- how to listen to yet another year of continuing gossip about child sexual abuse by another celebrity and never think of dropping a dime on him to the authorities

- how to display proper concern about dropping an ash in a private club in front of a reporter

- how to cut short any conversation that might turn towards providing useful information to a young person coming up who might one day become a potential competitor







 
 
Song Contest Reminder (seems they're still interested in searching up new song writing talent):

The International Songwriting Competition (ISC) Deadline Is Only A Few
Weeks Away!


For more information and to enter online or via mail, please go to:
songwritingcompetition.com

Enter your songs now - ISC is giving away over $100,000 in cash and prizes.
Entries must be postmarked on or before September 15, 2003.

All musicians, bands, solo artists, and songwriters are invited to enter
their songs. This year's competition includes 13 categories: Pop/Top 40;
Rock; Country; AAA/Roots/Americana; R&B/Hip-Hop; Blues; Folk/Singer-
Songwriter; Jazz; World; Gospel/Christian; Dance/Electronica; Lyrics Only;
and a special Teen category for songwriters 18 yrs. old and younger.

ISC is designed to promote excellence in the field of songwriting and
provides an unique opportunity for songwriters to gain exposure and
recognition. The competition offers both amateur and professional
songwriters the unprecedented chance to have their music heard by some of
the most influential and high-profile leaders in the music and recording
industry. This year's competition features a distinguished panel of
judges, including:

Rob Thomas (Lead Singer/Songwriter, Matchbox 20)
B.B. King (Legendary Blues Artist)
Pat Metheny (Jazz Guitarist)
Phil Vassar (Country Artist, Singer/Songwriter)
Dan Haseltine (Lead Singer/Songwriter, Jars Of Clay)
Vanessa Carlton (Singer/Songwriter - Teen Category Only)
Bebe Winans (Gospel Artist)
Guru (Rapper/Composer, Gang Starr)
Paul Oakenfold (DJ/Producer/Remixer)
Raine Maida (Lead Singer/Songwriter, Our Lady Peace)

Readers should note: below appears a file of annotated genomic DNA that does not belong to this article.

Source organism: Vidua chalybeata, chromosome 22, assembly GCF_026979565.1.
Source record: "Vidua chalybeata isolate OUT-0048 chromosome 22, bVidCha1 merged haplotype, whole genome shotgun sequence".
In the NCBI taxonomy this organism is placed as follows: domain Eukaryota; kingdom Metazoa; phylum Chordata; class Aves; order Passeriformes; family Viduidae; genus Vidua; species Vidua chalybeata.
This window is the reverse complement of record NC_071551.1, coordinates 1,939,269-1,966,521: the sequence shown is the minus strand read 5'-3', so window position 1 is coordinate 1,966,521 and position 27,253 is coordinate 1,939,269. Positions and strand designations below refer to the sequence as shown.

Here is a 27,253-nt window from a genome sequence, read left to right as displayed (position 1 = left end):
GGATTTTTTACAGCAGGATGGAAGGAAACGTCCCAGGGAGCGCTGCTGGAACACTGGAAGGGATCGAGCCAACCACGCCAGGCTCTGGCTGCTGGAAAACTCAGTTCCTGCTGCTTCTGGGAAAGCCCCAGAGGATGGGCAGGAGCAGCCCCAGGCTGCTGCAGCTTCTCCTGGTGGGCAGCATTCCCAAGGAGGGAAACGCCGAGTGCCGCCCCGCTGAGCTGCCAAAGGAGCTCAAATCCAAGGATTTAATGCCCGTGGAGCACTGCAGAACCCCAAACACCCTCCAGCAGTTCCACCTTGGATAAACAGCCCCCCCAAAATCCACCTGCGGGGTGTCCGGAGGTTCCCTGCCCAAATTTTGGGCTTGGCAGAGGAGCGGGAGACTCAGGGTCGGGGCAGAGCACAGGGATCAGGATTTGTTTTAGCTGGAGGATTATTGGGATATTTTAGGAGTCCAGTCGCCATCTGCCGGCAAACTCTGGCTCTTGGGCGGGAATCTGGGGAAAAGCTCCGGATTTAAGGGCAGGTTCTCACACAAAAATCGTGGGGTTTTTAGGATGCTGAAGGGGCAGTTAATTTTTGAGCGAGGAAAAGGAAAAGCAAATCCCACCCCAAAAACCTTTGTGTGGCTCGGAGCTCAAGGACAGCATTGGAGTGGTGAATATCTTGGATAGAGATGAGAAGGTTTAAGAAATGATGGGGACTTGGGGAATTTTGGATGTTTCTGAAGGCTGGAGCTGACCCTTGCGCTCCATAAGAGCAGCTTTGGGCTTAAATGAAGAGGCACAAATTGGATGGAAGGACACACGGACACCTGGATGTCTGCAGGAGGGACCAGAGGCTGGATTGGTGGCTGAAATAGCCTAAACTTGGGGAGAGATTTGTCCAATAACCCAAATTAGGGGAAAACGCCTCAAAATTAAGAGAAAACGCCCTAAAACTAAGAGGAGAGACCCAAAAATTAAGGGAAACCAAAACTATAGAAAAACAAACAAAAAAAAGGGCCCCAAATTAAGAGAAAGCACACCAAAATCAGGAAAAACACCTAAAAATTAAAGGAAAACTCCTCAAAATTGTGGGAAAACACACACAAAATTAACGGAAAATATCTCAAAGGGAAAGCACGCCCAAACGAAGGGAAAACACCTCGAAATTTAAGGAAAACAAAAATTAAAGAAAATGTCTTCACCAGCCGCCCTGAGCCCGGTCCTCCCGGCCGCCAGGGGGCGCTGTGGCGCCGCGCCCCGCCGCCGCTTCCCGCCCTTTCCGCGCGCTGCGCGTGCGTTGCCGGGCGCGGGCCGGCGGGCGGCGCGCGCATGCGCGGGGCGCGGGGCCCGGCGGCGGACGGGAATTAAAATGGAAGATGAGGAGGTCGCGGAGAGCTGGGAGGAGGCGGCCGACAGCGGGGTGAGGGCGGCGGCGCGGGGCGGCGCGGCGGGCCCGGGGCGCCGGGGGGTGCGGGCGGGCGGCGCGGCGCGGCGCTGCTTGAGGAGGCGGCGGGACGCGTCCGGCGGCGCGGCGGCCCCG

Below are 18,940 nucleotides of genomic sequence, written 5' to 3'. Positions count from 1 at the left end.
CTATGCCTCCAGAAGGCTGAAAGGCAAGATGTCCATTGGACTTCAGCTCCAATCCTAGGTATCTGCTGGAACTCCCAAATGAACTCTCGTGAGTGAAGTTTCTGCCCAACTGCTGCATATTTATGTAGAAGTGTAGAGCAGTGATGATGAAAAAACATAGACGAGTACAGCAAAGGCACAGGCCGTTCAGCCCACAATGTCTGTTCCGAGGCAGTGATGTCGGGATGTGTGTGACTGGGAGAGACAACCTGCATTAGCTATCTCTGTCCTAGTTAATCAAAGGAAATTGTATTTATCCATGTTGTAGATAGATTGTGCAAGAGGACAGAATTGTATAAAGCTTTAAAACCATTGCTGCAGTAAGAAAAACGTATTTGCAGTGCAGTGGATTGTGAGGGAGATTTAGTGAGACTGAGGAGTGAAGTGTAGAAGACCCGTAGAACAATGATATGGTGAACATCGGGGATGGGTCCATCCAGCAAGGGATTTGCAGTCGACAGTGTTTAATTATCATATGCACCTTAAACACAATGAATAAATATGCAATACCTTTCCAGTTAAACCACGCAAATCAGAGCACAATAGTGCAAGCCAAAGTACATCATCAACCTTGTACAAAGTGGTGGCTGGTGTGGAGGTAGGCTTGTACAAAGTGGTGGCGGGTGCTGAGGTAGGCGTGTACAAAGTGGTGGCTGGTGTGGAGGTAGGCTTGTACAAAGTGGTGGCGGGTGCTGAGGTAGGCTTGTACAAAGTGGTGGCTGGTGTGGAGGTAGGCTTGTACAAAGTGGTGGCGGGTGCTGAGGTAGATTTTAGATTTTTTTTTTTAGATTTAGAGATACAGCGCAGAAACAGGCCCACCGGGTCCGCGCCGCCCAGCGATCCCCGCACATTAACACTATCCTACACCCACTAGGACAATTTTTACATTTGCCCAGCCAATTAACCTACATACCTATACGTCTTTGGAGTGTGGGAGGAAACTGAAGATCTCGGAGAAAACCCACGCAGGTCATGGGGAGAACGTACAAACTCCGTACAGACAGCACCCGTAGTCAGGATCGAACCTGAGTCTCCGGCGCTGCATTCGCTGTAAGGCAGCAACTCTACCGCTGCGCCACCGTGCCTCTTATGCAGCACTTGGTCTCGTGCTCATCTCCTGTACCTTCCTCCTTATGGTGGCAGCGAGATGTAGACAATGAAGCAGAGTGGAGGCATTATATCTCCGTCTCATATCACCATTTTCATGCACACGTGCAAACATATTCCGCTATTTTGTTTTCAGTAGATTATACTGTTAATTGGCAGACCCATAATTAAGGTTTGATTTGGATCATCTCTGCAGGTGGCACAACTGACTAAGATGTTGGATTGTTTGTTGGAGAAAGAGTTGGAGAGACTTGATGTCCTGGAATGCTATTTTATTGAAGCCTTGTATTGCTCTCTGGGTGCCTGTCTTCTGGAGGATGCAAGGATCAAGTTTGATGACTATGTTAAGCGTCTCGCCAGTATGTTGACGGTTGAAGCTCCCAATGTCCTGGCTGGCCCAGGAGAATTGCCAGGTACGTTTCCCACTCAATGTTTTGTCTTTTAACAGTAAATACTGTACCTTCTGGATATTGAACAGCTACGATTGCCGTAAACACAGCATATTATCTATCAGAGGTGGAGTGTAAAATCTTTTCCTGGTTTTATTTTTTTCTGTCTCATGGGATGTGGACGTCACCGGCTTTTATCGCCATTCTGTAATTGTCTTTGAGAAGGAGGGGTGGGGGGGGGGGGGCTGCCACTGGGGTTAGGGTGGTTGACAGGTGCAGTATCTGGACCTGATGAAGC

*NSYNC (Teen Category Only)
Nile Rodger (Producer/Performer - Chic, Madonna, Peter Gabriel, etc)
Monte Lipman (President, Universal Records)
Arif Mardin (VP/GM, Manhattan Records)
Bruce Lundvall (CEO/President, Capitol Jazz/Classics)
Frank Callari (Sr. VP A&R, Lost Highway Records)
Tina Davis (Sr. VP A&R, Def Jam/Def Soul)
Rose Noone (Sr. VP A&R, Epic Records)
Jimmy Bralower (VP A&R, Atlantic Records)
Kim Stephens (VP A&R/Promotion, Lava Records)
Tara Griggs-Magee (Sr. VP/GM, Verity Records)
Robert Beeson (President, Essential Records)
Errol Kolosine (GM, Astralwerks Records)
Michael Gudinski (Chairman, Mushroom Group Of Companies)

Please pass this information onto anyone you think might be interested in
ISC, and don't forget to check out our sponsors and media partners listed
below!

Contact Info:
International Songwriting Competition
Zero Governors Avenue #6
Medford, MA, USA 02155
781.306.0441
songwritingcompetition.com

(There are a few links there with samples from last year's winners available for your listening pleasure.)
 
Monday, August 18, 2003
 
Dateline South Africa

black music accused as being a torture device for right-wing boers imprisoned and waiting trial for treason
 
Sunday, August 17, 2003
 
Christopher Howse (in writing about low culture v no culture) invites you to:

"Imagine your head is made of timber. Well, every time you read a daft story in a tabloid about a silly celebrity it is as if a termite has been transferred into your xylomorphic noddle. By the end of a year, your brain will be nothing but a crumbly galleried shell.

"This is absolutely scientific. Our Technology Correspondent reported last week that some academic psychiatrists at Southern Illinois University have alarming data on Celebrity Worship Syndrome, which leads to depression, anxiety, social dysfunction and psychosis [report, Aug 14]."